From anti-fascist Kreuzberg street fighter to anti-Touri rapper hungry for recognition, Denis Cuspert – aka Deso Dogg, Abou Maleeq and Abu Talha al-Almani – has found in ISIS the best vessel to express his rage… and he’s famous, at last.
The first time I met Denis Cuspert, the half-German, half-Ghanaian rapper then known as Deso Dogg, was in 2010. No one would have guessed the turn his life would take over the next four years: radical jihadist in Syria, fighter and propagandist for ISIS, and Germany’s most famous and most wanted Islamist.
His songs started to take on a radical hue. ‘Armed with bombs and grenades,’ he rapped. ‘Right in the centre I press the button’.
I was researching a story about the 36 Boys, a notorious Kreuzberg street gang from the late 1980s and 1990s. They fought turf battles in and around Kreuzberg 36, rapped, breakdanced, sprayed graffiti murals and attacked skinheads and neo-Nazis. Among the group’s members were Killa Hakan, who spent time in jail for the armed robbery of a jeweller’s shop in Kreuzberg and later went on to become a famous Turkish rapper; Neco Celik, the intellectual of the gang, now a successful filmmaker dubbed “the Spike Lee of Kreuzberg”; and Tim Raue, the only German in the gang, now a star chef. And then there was Deso Dogg.
The gang had dissolved by 2005, but in 2007, some of its former members revived the old name as a fashion brand for a line of streetwear sold out of a shop in an alleyway at Kotti. The shop, which sold cappies and hoodies and letterman jackets, was the hangout of boxers, actors, hip-hoppers, breakdancers and graffiti artists. They called it an “Anlaufstelle”: a shelter and a contact point. When kids had problems, they went there for advice. If they couldn’t make it any more, they got help there.
It was here that I met Deso Dogg. I was talking to the owner, Sinan Tosun, about hip hop and the 36 Boys’ early days, when Cuspert spoke up. “Hip hop is war.” He was a 35-year-old man with neck and arms covered with tattoos, a prison tear under his right eye, and the body of someone who spent his days pumping iron and kickboxing.
Later, I got to know Deso Dogg somewhat better. We went for tea and simits at a Turkish cafe across the street, where Cuspert greeted his Muslim brothers with a broad “salam alaikum”, and told me a bit about his life and trials, growing up in Kreuzberg around Kottbusser Tor and later Charlottenburg with a stepfather who was an American soldier, his first brush with the police at 11, and then joining the 36 Boys in his teens, inspired by the LA gangs Crips and Bloods, the movie Colors and the rap music of Dr. Dre.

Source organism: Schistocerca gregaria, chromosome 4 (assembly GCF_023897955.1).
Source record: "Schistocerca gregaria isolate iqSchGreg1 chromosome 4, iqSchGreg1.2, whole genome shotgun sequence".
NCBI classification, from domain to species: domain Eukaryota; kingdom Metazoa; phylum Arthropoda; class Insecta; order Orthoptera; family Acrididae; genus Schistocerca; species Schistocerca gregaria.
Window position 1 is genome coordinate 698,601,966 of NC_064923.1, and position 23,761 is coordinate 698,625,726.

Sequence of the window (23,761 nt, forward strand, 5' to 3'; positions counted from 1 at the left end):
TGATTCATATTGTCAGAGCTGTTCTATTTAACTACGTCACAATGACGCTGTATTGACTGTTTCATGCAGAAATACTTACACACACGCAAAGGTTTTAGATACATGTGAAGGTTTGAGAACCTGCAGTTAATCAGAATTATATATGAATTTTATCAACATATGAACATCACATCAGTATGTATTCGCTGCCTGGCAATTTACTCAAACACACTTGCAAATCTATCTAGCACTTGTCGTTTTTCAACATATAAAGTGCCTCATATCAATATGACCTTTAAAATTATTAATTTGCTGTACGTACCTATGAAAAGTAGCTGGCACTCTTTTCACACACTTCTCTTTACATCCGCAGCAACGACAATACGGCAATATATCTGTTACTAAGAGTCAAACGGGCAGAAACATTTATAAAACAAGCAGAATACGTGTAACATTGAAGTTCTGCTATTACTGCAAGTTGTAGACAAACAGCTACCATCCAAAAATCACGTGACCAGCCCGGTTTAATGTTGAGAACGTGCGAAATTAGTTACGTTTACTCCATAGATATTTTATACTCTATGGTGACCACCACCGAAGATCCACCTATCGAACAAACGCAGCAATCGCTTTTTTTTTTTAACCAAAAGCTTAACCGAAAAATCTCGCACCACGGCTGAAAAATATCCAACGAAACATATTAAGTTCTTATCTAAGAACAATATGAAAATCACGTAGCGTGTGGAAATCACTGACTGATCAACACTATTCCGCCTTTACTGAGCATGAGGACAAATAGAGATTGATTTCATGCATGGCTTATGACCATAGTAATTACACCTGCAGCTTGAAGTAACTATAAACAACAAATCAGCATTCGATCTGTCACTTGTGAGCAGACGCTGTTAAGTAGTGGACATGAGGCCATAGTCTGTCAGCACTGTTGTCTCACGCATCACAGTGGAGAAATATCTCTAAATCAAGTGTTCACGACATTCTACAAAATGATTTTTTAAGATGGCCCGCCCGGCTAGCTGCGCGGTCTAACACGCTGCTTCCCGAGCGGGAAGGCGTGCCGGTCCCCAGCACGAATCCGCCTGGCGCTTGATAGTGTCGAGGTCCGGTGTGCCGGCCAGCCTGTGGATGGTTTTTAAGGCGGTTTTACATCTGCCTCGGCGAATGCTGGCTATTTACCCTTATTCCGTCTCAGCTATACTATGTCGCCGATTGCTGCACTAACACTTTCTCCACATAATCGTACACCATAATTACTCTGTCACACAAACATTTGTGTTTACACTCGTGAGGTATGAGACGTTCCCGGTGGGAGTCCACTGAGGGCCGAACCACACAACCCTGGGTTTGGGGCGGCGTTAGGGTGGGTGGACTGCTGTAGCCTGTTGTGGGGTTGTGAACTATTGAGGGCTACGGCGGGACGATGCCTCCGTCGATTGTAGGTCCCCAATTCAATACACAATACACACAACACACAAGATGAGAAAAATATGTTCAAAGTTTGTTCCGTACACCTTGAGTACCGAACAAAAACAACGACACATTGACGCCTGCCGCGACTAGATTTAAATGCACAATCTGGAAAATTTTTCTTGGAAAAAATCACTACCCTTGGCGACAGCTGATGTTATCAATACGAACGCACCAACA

As a teen, he used to rabble-rouse with American GIs. When the Wall fell, he fought running battles with skinheads in East Berlin. Every first of May, he and his gang teamed up with anti-fascists, marched together, threw “Mollis” and fought the police.
Cuspert then took up rap music, establishing himself as the “Black Angel” and a hero to Kreuzberg’s immigrant youth. He released three albums: Schwarzer Engel (2006), Geeni’z in collaboration with Jasha (2008) and Alle Augen auf mich (2009). In 2008 he appeared in an episode of the television series Der Bluff, playing a student who turns gangster rapper.
When I spoke to Cuspert in 2010 he appeared to be just another Kreuzberg hoodie, a Muslim who knew little about religion, amiable enough, but relishing the gangster pose. “I swear to you, I had a pump gun,” said Cuspert. “I went to sleep with that pump gun beside my bed. And I always held my 36 high. I always fought for 36. I bled for 36. I was stabbed for 36. I had 36 tattooed on my back. For me, Kreuzberg is a part of my life.”
Cuspert’s hostility then was reserved for tourists and hipsters, the new arrivals, who in Cuspert’s opinion didn’t know shit, and were trying to bask in the Kreuzberg myth while pushing up rents. “The people from the outside, they come to Kreuzberg and they think, ‘Oh, Kreuzberg. Nice. Multikulti, ah. I’m also a Kreuzberger.’ No! You’re a Kreuzberger if you were born here. If you grew up here. If you fought here.”
Soon after this, Cuspert dropped out of sight. He began to show his face less and less around Kotti and was rumoured to be taking Quran classes at the ‘Salafist’ Al-Nur mosque in Neukölln. He posted a video of his official conversion to Islam – although he’d told me he was a Muslim by birth.
His songs started to take on a radical hue. “Armed with bombs and grenades,” he rapped, “Right in the centre I press the button.” Ultimately, he turned his back on music. He grew a beard, started to clothe himself in Islamic garb, changed his name to Abou Maleeq and began issuing videos featuring teary and emotional denunciations of hip hop as haram, the devil’s work, while at the same time issuing calls for jihad in Germany.
In 2011 I picked up a story about a young Albanian Muslim who shot two American soldiers dead at the airport in Frankfurt. It said that the Albanian, a German citizen born in Kosovo, had been inspired and radicalised by the music and video proclamations of Cuspert, who earlier that year had been charged with illegal possession of weapons after he appeared in a Youtube video brandishing arms: 16 nine-millimetre and .22 cartridges were found at his home. In August 2011, he was fined €1800.